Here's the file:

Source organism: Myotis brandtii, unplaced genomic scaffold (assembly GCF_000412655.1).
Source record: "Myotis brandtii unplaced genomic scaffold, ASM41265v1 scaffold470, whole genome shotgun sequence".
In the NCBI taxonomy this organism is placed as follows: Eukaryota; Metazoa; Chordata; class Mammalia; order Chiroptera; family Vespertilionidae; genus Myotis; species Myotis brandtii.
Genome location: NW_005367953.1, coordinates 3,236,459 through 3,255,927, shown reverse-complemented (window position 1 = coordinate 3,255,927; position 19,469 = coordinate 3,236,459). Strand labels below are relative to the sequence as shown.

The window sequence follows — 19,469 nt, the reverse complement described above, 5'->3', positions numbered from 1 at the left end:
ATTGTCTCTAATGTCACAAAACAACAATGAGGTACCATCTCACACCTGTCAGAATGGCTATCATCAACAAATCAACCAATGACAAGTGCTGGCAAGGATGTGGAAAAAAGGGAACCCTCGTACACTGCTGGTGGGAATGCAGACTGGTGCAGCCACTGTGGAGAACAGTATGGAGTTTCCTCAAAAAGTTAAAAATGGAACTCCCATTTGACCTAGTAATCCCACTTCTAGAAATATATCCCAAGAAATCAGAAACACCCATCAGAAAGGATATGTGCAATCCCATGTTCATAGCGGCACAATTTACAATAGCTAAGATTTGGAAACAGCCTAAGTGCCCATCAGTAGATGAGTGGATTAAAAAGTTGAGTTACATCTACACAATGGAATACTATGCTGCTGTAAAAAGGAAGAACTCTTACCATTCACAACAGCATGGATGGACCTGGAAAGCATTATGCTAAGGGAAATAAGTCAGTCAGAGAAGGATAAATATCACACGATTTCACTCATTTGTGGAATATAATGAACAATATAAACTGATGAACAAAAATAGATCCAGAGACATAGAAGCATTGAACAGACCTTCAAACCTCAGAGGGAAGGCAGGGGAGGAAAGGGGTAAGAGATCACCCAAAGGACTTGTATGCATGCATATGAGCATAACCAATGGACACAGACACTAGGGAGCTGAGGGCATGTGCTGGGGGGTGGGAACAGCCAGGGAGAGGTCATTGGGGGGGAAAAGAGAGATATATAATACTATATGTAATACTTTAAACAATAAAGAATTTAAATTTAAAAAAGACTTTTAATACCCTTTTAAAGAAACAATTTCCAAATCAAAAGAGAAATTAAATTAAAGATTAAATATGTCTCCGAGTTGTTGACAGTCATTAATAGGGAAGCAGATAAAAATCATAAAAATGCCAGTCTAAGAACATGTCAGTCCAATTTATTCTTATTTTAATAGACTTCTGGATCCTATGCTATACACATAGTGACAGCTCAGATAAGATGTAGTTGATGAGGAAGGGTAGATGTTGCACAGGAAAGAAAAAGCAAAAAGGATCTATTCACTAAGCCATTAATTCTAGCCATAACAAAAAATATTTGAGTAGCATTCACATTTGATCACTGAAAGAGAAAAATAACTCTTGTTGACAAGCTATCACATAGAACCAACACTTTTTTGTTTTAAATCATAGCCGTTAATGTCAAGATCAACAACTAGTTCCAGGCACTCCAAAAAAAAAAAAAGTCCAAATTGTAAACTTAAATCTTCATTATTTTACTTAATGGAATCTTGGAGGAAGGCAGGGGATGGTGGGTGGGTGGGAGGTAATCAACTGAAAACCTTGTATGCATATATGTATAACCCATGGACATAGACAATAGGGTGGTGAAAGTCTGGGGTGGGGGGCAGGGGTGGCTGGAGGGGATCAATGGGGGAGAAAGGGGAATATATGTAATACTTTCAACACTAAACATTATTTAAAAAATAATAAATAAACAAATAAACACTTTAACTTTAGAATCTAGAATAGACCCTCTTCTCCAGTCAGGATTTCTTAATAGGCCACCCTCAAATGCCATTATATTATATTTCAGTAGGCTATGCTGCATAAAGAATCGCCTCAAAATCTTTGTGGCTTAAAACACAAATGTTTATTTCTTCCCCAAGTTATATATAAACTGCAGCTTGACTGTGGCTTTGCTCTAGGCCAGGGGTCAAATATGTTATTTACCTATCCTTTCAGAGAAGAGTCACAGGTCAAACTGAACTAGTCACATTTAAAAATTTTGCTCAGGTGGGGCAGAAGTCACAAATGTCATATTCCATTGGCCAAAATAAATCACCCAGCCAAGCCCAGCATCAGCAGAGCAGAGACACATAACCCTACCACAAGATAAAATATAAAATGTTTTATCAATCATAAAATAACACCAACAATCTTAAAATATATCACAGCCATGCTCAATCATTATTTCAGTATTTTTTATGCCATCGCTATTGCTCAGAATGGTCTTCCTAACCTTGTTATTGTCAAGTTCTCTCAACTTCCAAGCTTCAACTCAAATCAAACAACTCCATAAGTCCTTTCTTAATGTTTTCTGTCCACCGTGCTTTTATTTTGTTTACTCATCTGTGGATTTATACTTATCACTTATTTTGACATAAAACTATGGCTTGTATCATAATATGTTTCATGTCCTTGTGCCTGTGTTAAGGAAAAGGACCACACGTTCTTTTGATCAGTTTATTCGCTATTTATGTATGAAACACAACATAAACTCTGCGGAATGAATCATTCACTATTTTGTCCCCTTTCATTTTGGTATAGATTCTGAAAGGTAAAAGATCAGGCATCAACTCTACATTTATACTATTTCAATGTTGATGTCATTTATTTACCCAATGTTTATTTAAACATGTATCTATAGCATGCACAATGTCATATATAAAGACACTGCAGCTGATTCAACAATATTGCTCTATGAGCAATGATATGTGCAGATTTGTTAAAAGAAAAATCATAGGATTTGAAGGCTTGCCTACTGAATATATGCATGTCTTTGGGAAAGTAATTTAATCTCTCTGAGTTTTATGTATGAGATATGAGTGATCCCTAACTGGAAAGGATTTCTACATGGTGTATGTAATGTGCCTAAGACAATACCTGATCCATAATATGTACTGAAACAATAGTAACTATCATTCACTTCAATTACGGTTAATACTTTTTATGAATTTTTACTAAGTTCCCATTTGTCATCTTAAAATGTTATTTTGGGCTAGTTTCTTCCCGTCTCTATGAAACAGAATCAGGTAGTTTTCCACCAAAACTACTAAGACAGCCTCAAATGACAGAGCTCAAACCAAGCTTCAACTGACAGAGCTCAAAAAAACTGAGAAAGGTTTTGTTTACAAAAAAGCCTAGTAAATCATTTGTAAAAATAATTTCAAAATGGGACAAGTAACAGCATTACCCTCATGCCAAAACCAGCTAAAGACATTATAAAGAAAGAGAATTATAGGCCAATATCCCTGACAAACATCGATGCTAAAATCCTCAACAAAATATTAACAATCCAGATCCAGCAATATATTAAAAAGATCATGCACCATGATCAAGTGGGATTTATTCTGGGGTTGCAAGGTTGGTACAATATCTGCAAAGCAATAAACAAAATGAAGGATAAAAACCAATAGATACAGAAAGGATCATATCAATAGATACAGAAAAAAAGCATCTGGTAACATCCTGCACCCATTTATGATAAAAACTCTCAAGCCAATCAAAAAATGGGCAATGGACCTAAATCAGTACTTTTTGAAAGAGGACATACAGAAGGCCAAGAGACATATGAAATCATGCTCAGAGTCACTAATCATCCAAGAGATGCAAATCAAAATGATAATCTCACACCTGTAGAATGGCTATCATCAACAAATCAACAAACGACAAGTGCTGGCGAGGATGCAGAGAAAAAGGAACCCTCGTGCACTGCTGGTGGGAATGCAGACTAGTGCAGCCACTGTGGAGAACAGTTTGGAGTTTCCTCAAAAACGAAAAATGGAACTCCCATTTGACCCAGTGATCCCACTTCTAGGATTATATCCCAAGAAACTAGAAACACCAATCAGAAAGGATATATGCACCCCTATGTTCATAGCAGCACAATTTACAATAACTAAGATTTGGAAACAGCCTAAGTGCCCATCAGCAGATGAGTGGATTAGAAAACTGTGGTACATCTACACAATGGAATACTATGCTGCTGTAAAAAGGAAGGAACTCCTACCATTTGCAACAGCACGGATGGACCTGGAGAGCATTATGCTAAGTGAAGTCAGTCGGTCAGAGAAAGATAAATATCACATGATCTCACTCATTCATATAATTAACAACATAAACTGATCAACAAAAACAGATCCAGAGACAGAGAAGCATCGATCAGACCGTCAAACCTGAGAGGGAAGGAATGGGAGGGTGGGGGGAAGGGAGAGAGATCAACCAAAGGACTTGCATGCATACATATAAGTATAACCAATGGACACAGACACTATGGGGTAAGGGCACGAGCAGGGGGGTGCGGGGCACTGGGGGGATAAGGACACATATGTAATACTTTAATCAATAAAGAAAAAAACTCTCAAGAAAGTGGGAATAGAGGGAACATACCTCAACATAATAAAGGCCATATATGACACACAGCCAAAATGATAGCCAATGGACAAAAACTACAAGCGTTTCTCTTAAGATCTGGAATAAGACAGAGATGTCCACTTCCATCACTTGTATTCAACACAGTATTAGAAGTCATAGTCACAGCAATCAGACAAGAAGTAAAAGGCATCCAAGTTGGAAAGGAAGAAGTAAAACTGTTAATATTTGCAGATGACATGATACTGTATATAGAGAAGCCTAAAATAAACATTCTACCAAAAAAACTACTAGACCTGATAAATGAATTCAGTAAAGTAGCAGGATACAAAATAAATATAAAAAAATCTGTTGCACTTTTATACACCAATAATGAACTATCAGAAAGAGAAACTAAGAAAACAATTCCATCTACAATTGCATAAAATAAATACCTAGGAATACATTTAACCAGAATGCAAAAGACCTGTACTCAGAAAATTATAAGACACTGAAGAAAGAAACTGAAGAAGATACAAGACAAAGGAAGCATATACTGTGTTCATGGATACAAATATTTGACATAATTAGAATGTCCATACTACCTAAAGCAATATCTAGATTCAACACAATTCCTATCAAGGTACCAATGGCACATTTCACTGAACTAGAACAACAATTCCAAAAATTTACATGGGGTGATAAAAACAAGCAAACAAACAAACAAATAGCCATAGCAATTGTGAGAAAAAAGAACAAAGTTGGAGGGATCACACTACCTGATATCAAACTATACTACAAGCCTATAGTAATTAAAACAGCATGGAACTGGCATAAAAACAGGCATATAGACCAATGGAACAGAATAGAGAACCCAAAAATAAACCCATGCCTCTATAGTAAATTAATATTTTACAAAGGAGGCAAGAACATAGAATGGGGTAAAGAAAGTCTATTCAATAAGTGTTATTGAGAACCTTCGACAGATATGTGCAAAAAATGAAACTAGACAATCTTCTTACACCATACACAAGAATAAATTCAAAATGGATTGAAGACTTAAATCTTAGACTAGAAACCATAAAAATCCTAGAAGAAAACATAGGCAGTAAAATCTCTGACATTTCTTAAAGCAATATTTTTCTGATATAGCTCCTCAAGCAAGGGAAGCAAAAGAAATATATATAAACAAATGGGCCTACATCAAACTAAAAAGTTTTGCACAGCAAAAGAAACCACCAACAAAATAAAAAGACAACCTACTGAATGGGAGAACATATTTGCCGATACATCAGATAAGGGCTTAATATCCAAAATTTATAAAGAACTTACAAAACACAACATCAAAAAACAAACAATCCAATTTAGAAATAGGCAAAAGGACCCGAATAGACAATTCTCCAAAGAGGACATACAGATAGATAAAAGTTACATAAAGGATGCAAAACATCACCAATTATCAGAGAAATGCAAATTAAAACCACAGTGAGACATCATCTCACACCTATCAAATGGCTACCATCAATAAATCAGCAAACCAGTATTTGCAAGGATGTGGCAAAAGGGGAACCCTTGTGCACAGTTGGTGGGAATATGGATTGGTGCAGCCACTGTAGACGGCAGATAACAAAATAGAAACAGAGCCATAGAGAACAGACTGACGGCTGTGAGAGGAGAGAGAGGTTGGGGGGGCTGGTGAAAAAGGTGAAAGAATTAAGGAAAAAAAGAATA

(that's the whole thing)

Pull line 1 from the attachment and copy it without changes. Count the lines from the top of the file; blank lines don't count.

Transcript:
Source organism: Myotis brandtii, unplaced genomic scaffold (assembly GCF_000412655.1).